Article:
Nova Scotia's Water Portal - Water for Life
Nova Scotia's new Water Portal acts at the nexus of community, industry, academia and government to manage our most valued resource - water. Visit the Water Portal.
Good, clean, and abundant water is essential for people and for the environment to survive. It is also critical for many of the activities that help communities and ecosystems to thrive. We must take action today to ensure that we continue to enjoy the benefits of our water in the future. We value water for our health, both physically and emotionally. We know we need water to survive. When has your spirit not been lifted when you see or feel the beauty of water?
The province of Nova Scotia is pleased to announce the release of Water for Life: Nova Scotia’s Water Resource Management Strategy (PDF: 1.4mb) | De l'eau pour la vie - STRATÉGIE DE GESTION DES RESSOURCES EN EAU DE LA NOUVELLE-ÉCOSSE (PDF : 692Ko).
Water for Life provides a road map for water management in Nova Scotia over the next 10 years and beyond.
This water strategy will guide us in the management of water for the benefit of communities, businesses, industries, First Nations, and individuals. It ensures that we’re staying on our path to sustainable prosperity. It ensures Nova Scotia will remain a great place to live, work, play and do business into the future.
Water for Life proposes actions under the following four areas:
Integrated Water Management (IWM) (PDF: 72k)
IWM is a comprehensive approach to managing water resources, including human activities and their effects on watersheds and ecosystems. It aims to ensure sustainability of water resources and their functions today and into the future.
For example, the strategy commits to establishing a Nova Scotia Water Advisory Group to work in partnership with government and advise it on the implementation of IWM and the strategy.
One of the keys to integrating water management is the sound knowledge of our provincial water resources. This includes understanding how watersheds work, the impacts of activities on water, how much water the province has, how it’s being used, and water effect climate change will have.
For example, the strategy commits to assessing surface water and groundwater resources in watersheds. To start working on this, a research partnership has been struck with the Dr. Shannon Sterling's Hydrologic Systems Research Group at Dalhousie University to bring together information currently available on Nova Scotia’s major watersheds into a comprehensive map-database, and create a tool to assess the state of the watersheds in Nova Scotia.
Protecting our water is critical if we want to have a sustainable economy and way of life in this province. Protection includes addressing the needs of the natural environment as well as people, both physically and economically.
For example, the strategy commits to requiring conservation plans from large water users. This will encourage efficiency, reuse and other innovative approaches to lessening the demands we are placing on our water resources.
Engage in caring for our water (PDF: 56k)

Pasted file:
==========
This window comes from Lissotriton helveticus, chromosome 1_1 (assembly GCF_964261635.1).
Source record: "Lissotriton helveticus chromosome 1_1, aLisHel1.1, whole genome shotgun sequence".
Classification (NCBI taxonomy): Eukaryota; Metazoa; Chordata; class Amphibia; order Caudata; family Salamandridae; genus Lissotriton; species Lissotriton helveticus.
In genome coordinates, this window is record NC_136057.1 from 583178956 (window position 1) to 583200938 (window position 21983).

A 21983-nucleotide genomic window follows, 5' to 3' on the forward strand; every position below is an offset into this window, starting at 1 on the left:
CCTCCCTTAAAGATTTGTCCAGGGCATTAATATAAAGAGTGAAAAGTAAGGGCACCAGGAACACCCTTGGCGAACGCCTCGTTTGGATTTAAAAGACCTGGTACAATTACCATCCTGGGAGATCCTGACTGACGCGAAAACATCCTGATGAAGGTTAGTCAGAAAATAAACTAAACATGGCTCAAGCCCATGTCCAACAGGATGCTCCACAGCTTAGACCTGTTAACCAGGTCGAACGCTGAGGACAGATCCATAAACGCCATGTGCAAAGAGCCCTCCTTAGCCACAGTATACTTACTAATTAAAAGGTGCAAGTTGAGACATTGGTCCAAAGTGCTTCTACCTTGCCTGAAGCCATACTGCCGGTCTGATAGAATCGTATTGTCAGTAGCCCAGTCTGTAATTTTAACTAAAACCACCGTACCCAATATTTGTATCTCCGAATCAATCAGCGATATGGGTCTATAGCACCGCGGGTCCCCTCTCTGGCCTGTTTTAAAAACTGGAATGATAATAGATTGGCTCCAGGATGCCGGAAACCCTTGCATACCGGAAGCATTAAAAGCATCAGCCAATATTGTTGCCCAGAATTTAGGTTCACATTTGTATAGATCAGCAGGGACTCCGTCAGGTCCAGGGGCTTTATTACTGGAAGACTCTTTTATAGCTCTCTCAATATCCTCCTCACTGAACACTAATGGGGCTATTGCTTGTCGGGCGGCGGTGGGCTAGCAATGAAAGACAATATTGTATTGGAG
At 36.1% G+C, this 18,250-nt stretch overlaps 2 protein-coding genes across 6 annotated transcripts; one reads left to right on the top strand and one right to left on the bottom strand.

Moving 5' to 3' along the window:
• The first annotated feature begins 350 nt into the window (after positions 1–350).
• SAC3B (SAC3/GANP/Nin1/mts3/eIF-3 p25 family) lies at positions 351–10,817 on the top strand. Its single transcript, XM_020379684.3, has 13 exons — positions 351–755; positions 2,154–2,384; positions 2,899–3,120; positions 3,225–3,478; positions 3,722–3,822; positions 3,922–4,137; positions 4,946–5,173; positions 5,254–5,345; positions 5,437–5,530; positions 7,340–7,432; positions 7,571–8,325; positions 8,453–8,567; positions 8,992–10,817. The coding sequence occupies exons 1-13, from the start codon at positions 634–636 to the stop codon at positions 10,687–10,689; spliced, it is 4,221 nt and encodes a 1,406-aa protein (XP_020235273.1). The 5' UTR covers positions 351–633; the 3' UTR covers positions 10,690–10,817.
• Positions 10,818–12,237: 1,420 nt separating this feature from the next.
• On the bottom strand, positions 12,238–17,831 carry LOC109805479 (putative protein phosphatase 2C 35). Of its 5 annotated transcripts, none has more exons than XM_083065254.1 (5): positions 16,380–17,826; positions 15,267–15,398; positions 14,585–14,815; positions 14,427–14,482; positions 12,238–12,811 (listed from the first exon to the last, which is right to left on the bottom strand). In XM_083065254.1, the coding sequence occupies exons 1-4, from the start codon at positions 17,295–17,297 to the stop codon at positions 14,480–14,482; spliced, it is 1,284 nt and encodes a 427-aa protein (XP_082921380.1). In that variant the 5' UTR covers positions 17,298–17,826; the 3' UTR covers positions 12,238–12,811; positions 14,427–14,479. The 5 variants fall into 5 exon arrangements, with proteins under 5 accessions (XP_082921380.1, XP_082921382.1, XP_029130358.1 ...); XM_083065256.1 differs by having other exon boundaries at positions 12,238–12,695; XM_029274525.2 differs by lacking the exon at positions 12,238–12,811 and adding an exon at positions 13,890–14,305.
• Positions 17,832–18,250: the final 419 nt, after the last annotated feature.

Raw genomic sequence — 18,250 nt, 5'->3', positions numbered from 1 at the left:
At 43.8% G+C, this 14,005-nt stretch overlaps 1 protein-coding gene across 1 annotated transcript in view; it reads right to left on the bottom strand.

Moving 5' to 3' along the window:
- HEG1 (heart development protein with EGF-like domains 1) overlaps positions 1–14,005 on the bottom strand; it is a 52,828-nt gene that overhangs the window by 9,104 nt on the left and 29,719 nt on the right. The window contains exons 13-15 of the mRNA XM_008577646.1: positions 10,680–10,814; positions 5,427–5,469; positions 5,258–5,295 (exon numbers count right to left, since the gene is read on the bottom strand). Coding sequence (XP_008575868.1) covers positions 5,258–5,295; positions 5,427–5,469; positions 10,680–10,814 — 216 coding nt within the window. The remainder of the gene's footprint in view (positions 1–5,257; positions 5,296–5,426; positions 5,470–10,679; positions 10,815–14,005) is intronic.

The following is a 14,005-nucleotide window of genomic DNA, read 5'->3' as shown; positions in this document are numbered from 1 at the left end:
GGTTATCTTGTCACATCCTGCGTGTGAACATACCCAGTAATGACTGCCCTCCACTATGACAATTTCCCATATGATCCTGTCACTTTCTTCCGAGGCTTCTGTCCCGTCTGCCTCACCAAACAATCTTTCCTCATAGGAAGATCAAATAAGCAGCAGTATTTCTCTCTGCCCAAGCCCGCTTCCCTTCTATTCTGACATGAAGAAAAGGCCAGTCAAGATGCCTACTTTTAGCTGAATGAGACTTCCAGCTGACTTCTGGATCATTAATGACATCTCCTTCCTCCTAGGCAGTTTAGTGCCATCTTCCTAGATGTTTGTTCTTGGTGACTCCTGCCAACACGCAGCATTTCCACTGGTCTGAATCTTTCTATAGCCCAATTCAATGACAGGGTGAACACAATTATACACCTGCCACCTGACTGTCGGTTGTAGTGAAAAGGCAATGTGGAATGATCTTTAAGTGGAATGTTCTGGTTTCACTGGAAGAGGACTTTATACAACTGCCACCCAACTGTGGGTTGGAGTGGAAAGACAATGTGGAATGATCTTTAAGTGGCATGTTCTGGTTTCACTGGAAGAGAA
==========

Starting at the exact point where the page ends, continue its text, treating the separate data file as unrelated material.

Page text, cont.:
All people in the province need water and everyone can play a role in its management, not just the government. It doesn’t matter if it is a business, an organization, the Mi’kmaq, or is simply an individual. We can help them by providing education, training, information, and participation opportunities.
For example, the strategy commits to building community capacity for water monitoring in watersheds across the province. Initial work on this has begun through a project partnership with the Community Based Environmental Monitoring Network who is developing a monitoring toolkit and training program for water quality.
Nova Scotia Watershed Assessment Program
The Dalhousie University Hydrologic Systems Research Group at Dalhousie University, in collaboration with Nova Scotia Environment, has designed and initiated a Nova Scotia Watershed Assessment Program (NSWAP). The NSWAP project has been planned as a two-part project (Part A and Part B), with the first phase of Part A now complete. In Phase 1 of Part A the goal was to gather data, construct a geodatabase, create watershed models, and produce a series of maps.
The technical aspects of NSWAP Phase 1 have been summarized in a technical report, which explains the project methodology and procedures. A series of maps has also been generated from the information obtained in Part A, Phase 1. A discussion paper summarizing the results is also available.
The NSWAP Part A, Phase 2 is now underway. This project continues the partnership between Nova Scotia Environment and Dalhousie University’s Hydrologic Systems Research Group. The goal of the Part A, Phase 2 project are to enhance the products delivered on in Phase 1, to refine and release a series of watershed report cards for the Province of Nova Scotia, to refine and release a NSWAP geodatabase, and to update the map series generated in the Phase 1 project.
We anticipate the watershed report cards and watershed geodatabase will be available by early 2013.
- Executive Summary of Water for Life (PDF: 170k)
- Water for Life: Nova Scotia’s Water Resource Management Strategy (PDF: 1.4mb)
- De l'eau pour la vie - STRATÉGIE DE GESTION DES RESSOURCES EN EAU DE LA NOUVELLE-ÉCOSSE (PDF : 692Ko)